AGM-179 Joint Air-to-Ground Missile
AGM-179 JAGM.png
A prototype AGM-179 JAGM
TypeAir-to-surface missile
Service history
In serviceIOC expected in 2019[1]
Production history
ManufacturerLockheed Martin
Unit costUS$324,805[2] (FY 2021)
Mass108 lb (49 kg)
Length70 in (1,800 mm)
Diameter7 in (180 mm)

5 mi (8.0 km)[3]
Semi-active laser and millimeter-wave radar
Helicopters and fixed-wing aircraft

The AGM-179 Joint Air-to-Ground Missile (JAGM) is an American military program to develop an air-to-surface missile to replace the current air-launched BGM-71 TOW, AGM-114 Hellfire, and AGM-65 Maverick missiles.[4] The U.S. Army, Navy, and Marine Corps plan to buy thousands of JAGMs.[5]


The Joint Air-to-Ground Missile (JAGM) program is a follow-on from the unsuccessful AGM-169 Joint Common Missile program that was cancelled due to budget cuts. JAGM will share basically the same objectives and technologies as JCM but will be developed over a longer time scale.[6]


In June 2007 the US Defense Department released a draft request for proposals (RFP) launching a competition for the Joint Air to Ground Missile (JAGM) program.[6] In 2008, Raytheon and Boeing teamed up on a $125 million contract,[7][8] and Lockheed Martin received a $122 million technology development contract for the Joint Air-to-Ground Missile (JAGM) system. The 27-month contracts from the U.S. Army's Aviation and Missile Command is for a competitive risk-reduction phase.[9]

Each team submitted its proposal in the spring of 2011, with contract award expected in the first quarter of 2012. However, in September the Army and Navy requested the JAGM program be terminated.[10] JAGM survived a budget reduction in 2012 with reduced funding.[11]

In 2012, Lockheed Martin and Raytheon received contracts from the U.S. Army to extend the JAGM technology development program including the design, test, and demonstration phases for the JAGM guidance section.[12][13][14] In 2013, the Army announced it would not award Raytheon a contract for the remainder of the Technology Development (TD) phase and will continue with Lockheed's contract.[15]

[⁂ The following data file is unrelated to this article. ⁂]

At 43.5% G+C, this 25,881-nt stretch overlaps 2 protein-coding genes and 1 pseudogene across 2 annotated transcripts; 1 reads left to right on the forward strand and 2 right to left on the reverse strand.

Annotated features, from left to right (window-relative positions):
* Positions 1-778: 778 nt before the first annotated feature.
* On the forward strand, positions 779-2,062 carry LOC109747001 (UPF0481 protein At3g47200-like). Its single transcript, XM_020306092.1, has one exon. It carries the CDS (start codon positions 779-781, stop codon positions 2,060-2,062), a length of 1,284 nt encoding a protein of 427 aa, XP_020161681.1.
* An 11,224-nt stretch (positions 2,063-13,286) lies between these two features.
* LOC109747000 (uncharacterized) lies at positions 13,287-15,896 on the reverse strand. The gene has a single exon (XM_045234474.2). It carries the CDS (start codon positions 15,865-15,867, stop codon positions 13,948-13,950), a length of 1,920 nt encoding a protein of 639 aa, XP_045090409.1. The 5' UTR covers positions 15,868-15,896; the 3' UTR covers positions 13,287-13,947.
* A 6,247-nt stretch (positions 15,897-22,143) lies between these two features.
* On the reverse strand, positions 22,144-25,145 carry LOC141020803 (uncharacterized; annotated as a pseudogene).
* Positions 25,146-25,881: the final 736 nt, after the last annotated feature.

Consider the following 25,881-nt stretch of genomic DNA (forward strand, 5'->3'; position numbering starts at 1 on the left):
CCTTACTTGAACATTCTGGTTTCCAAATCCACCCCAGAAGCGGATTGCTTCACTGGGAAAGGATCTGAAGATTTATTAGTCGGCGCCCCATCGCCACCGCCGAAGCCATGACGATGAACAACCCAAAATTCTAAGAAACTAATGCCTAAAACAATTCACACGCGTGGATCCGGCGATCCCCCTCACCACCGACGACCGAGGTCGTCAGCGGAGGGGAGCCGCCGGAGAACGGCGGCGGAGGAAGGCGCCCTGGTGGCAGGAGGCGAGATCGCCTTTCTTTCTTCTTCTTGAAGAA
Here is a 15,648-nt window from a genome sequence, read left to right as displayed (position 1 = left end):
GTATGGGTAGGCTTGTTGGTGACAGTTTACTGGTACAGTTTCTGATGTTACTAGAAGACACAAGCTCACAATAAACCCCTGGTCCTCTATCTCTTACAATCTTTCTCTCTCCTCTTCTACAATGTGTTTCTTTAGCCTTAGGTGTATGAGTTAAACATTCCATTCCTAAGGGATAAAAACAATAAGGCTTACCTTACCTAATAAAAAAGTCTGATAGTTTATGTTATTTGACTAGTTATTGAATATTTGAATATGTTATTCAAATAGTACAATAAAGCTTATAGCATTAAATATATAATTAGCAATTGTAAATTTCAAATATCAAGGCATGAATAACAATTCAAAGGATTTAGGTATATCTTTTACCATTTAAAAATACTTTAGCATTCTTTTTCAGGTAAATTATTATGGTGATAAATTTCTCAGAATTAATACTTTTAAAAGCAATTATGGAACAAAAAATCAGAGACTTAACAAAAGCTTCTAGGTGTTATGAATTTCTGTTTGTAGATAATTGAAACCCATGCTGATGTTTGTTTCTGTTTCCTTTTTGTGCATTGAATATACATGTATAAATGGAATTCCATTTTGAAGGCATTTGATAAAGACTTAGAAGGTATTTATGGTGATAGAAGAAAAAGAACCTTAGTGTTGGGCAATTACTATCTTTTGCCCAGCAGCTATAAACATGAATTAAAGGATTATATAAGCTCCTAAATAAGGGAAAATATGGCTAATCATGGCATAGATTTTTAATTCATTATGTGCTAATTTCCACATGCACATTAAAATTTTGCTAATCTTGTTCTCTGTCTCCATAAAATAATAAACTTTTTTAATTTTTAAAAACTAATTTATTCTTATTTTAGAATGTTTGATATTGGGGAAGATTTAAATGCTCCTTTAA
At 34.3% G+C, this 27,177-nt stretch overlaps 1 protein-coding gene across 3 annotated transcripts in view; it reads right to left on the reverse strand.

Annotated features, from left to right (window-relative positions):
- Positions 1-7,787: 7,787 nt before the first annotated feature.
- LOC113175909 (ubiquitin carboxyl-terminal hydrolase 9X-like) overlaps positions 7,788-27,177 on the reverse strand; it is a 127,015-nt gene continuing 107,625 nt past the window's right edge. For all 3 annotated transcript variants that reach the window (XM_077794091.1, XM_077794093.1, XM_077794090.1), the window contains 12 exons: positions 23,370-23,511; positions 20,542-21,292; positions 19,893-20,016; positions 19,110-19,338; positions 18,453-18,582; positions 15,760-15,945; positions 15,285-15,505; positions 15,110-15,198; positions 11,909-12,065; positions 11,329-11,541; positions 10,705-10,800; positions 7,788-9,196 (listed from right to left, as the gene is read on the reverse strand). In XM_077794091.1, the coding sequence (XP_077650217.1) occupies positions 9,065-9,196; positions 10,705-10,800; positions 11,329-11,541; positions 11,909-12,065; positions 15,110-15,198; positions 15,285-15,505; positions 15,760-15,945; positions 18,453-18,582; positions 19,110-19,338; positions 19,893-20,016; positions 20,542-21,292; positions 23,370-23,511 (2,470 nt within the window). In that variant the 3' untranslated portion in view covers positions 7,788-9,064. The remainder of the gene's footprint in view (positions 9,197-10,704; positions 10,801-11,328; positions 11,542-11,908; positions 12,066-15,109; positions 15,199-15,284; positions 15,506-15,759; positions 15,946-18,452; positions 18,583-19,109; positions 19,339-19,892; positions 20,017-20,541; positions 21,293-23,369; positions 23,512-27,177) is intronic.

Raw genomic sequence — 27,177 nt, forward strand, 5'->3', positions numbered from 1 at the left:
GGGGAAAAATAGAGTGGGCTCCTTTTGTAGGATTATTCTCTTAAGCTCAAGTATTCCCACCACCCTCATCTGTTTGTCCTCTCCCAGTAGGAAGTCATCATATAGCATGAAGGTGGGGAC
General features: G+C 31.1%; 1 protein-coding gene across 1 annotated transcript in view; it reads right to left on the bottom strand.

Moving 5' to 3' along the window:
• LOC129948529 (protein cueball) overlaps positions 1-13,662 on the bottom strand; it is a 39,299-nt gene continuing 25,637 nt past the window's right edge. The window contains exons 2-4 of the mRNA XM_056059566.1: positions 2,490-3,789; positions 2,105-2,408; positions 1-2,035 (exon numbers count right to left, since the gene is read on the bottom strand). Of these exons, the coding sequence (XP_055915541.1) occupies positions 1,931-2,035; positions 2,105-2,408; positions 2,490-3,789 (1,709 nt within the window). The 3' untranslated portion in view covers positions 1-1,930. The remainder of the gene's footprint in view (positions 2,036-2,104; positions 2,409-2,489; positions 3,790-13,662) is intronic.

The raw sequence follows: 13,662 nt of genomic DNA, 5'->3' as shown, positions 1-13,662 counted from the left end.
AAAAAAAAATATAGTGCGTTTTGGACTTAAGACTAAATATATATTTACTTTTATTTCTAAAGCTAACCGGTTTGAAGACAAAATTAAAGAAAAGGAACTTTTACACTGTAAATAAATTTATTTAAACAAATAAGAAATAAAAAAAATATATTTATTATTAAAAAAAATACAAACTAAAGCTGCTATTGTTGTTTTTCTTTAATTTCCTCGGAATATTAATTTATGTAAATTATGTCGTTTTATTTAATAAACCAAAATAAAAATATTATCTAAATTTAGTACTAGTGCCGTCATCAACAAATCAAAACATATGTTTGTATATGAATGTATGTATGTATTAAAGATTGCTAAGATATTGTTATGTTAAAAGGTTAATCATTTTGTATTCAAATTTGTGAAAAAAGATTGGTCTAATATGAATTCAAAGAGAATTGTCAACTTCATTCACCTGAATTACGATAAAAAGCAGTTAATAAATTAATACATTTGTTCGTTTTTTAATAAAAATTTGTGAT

In 2015, the Army issued an RFP for a JAGM guidance section upgrade. Lockheed Martin was to offer its dual-mode laser and millimeter wave radar seeker, and Raytheon may submit its tri-mode seeker which adds imaging infrared if it chooses to compete.[16] Lockheed Martin was awarded a $66 million engineering and manufacturing contract to combine its laser and millimeter wave seekers into the Hellfire Romeo missile body. Raytheon chose not to compete but retains its tri-mode seeker should the Army request it.[17]

The designation AGM-179 was assigned to the JAGM program.[18] A Low-Rate Initial Production (LRIP) contract for JAGM was approved in 2018.[1]

Launch platforms


 United Kingdom: Selected by UK to equip its AH-64E Apache helicopters.[20]

 United States: The JAGM was intended for joint service with the U.S. Army, U.S. Navy, and the U.S. Marine Corps by providing a single missile configuration for many platforms. JAGM offered the services increased operational flexibility and reduced logistics support costs.[4]

In February 2012, the Navy and Marine Corps terminated their investment in the program, saying it was a "manageable risk" to do so and that they would instead focus on the GBU-53/B SDB II and continued Hellfire procurement, making the JAGM an Army-only program. In March 2014, they re-entered the program, with documents showing integration of the missile onto Marine AH-1Z helicopters.[21]

See also


  1. ^ a b Lockheed Martin's JAGM missile approved for LRIP phase. Air Recognition. 28 June 2018.
  2. ^ "Here Is What Each Of The Pentagon's Air-Launched Missiles And Bombs Actually Cost". Retrieved 15 Feb 2020.
  3. ^ JAGM Media Briefing February 20, 2014 Frank St. John Lockheed Martin Vice President Tactical Missiles/Combat Maneuver Systems
  5. ^ "VIDEO: Raytheon/Boeing show JAGM direct hit". Retrieved 2010-08-17.
  6. ^ a b "Pentagon Plans Industry Day For Joint Air To Ground Missile". Defense Daily. Archived from the original on 2007-12-09. Retrieved 2007-07-15.
  7. ^ "Raytheon News Release Archive". 2008-04-14. Retrieved 2013-10-06.
  8. ^ "Raytheon Company: Investor Relations : News Release". 2008-09-22. Retrieved 2013-10-06.
  9. ^ [1] Archived January 5, 2009, at the Wayback Machine
  10. ^ Sherman, Jason (11 October 2011). "Army, Navy Propose Terminating Joint Air-to-Ground Missile Program". Inside Defense. Archived from the original on 28 November 2011. Retrieved 5 December 2011.
  11. ^ "US budget cuts-Flightglobal-Jan 26, 2012". 2012-01-26. Retrieved 2013-11-14.
  12. ^ Lockheed Martin Awarded $64 Million JAGM Contract For Extended Technology Development. Lockheed press release, Aug. 17, 2012
  13. ^ Raytheon submits JAGM contact proposal., October 23, 2012
  14. ^ US Army awards JAGM continued technology development contract -, December 6, 2012
  15. ^ US Army to move ahead with Lockheed Martin JAGM -, 18 July 2013
  16. ^ US army seeks upgrades for Hellfire missile guidance system -, 6 February 2015
  17. ^ Raytheon sticking by tri-mode missile despite Lockheed JAGM win -, 4 August 2015
  18. ^
  19. ^ [2][permanent dead link].
  20. ^
  21. ^ JAGM: Joint Air-Ground Missile Again -

External links

  • Army RDT&E 2009 Budget Item Justification (PDF)
  • Army RDT&E 2010 Budget Item Justification (PDF)
  • U.S. Navy NAVAIR JAGM page
  • Lockheed Martin JAGM page
  • Raytheon JAGM page
  • 2012 Army Weapon Systems Handbook - JAGM
  • HELLFIRE II Missile